This book argues that the Caribbean frontier, usually assumed to have been eclipsed after colonial conquest, remains a powerful but unrecognized element of Caribbean island culture. Combining analytical and creative genres of writing, it explores historical and contemporary patterns of frontier change through a case study of the little-known Eastern Caribbean multi-island state of St. Vincent and the Grenadines. Modern frontier traits are located in the wandering woodcutter, the squatter on government land and the mountainside ganja grower. But the frontier is also identified as part of global production that has shaped island tourism, the financial sector and patterns of migration.
In this original and compelling book, Caribbean poet and scholar Philip Nanton explores the concept of the frontier in relation to the Caribbean region, focusing his attention on the little-studied multi-island state of St Vincent and the Grenadines. Though typically associated with the era of colonial conquest, the frontier has continuing relevance as a moral, ideational and physical boundary between what is imagined as civilisation and wilderness. Nanton illuminates the enduring importance of this idea through an analysis of the ways in which St Vincent is perceived and experienced both by outsiders and insiders. Using literary sources and elements of biography and autobiography, he shows how St Vincent is imagined and made sense of as a modern frontier - a society in the balance between an imposed civilised order and an untameable wild that is forever encroaching, whether in the form of social dislocation, the urban presence of the 'Wilderness people' or illegal marijuana farming in the northern hills. But the frontier has historically been and remains a global production. Expanding his focus, Nanton investigates how contemporary processes of globalisation shape the development of tourism and finance sectors, as well as patterns of migration, and connect to shifting conceptions of the civilised and the wild, with implications for the role of the state and politics in all frontier societies.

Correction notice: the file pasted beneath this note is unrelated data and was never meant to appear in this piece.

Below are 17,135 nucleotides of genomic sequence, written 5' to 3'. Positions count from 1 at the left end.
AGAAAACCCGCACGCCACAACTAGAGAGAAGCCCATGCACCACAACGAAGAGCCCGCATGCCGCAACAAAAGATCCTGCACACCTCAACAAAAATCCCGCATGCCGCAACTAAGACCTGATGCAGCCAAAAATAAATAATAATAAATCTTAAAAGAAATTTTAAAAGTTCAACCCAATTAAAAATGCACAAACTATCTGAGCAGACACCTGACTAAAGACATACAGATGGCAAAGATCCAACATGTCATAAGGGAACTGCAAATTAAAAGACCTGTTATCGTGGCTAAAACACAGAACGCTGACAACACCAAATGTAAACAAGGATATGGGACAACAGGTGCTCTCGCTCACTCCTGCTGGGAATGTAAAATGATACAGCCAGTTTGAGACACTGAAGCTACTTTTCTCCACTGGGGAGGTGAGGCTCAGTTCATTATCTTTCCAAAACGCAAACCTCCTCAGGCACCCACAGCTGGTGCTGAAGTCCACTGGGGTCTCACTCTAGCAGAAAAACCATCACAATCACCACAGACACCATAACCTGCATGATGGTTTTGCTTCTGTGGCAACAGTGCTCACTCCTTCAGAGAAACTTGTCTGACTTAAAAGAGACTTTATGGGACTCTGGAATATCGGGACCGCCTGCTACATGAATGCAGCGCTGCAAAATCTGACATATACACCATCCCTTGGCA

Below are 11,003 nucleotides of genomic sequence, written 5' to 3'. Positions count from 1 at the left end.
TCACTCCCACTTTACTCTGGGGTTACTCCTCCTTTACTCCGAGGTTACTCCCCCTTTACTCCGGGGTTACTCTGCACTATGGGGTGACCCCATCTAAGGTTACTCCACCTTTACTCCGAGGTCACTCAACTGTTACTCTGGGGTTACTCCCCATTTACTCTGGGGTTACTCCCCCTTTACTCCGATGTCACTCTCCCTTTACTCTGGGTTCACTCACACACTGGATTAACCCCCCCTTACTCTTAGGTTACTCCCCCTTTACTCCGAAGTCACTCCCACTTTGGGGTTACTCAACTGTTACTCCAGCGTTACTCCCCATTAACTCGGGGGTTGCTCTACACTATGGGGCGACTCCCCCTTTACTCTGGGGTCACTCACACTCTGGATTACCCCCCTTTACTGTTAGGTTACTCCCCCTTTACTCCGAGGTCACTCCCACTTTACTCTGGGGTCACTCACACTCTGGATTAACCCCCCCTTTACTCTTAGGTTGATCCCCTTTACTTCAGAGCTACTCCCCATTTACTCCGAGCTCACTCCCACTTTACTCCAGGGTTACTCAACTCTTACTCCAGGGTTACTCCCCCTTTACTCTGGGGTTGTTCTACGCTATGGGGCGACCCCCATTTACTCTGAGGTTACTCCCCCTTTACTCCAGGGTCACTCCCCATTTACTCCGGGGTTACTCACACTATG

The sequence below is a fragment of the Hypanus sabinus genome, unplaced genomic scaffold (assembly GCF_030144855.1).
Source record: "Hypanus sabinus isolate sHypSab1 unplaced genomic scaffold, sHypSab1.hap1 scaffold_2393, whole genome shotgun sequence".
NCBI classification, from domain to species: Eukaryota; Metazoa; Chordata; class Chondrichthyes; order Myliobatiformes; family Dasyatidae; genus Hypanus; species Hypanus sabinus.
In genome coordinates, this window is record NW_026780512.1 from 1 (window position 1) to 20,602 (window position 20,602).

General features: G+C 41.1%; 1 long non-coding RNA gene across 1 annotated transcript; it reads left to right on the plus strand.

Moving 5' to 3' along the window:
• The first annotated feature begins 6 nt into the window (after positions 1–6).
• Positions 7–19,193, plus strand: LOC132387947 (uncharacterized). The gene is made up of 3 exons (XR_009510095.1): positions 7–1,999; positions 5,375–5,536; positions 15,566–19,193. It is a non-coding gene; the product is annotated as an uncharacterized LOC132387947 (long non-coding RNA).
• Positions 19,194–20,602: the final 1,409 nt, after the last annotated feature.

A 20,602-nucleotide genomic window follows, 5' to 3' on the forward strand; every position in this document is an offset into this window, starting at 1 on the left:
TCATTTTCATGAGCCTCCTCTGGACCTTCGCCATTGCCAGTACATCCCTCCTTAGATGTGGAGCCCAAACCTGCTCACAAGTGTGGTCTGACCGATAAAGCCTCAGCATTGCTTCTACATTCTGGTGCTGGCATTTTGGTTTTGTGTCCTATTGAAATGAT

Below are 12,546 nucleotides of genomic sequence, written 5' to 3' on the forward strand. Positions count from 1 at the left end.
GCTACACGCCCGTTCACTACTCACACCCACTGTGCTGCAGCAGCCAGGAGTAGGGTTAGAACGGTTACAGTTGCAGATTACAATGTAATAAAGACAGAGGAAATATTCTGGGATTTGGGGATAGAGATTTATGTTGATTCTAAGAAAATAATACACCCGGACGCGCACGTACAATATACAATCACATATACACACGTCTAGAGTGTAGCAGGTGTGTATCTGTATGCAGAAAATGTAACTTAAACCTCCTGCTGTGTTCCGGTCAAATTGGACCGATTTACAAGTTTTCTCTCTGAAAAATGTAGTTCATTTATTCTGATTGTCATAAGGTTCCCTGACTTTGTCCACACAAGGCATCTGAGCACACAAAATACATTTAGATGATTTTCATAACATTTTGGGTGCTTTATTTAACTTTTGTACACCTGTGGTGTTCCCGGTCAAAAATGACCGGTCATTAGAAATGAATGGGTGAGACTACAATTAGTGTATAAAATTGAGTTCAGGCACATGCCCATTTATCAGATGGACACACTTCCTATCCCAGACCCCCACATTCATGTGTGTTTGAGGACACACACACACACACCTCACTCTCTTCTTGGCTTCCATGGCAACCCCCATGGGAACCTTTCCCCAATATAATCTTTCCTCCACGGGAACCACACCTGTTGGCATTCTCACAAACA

Philip Nanton is a freelance writer, poet and writer/producer of radio documentaries, including several on Caribbean culture for the BBC. He also lectures at the University of the West Indies in Barbados
Biblio NotesForeword: The Roaring by R.M. Kirkwood
1 Pirates of the Caribbean: frontier patterns old and new
2 Locating the frontier in St. Vincent and the Grenadines
3 Civilization and wilderness: the St. Vincent and the Grenadines context
4 Frontier retentions
5 Writing the St. Vincent frontier
6 Shifting rural and urban frontiers in St. Vincent
7 Conclusion by way of afterword
SeriesTheory for a Global Age
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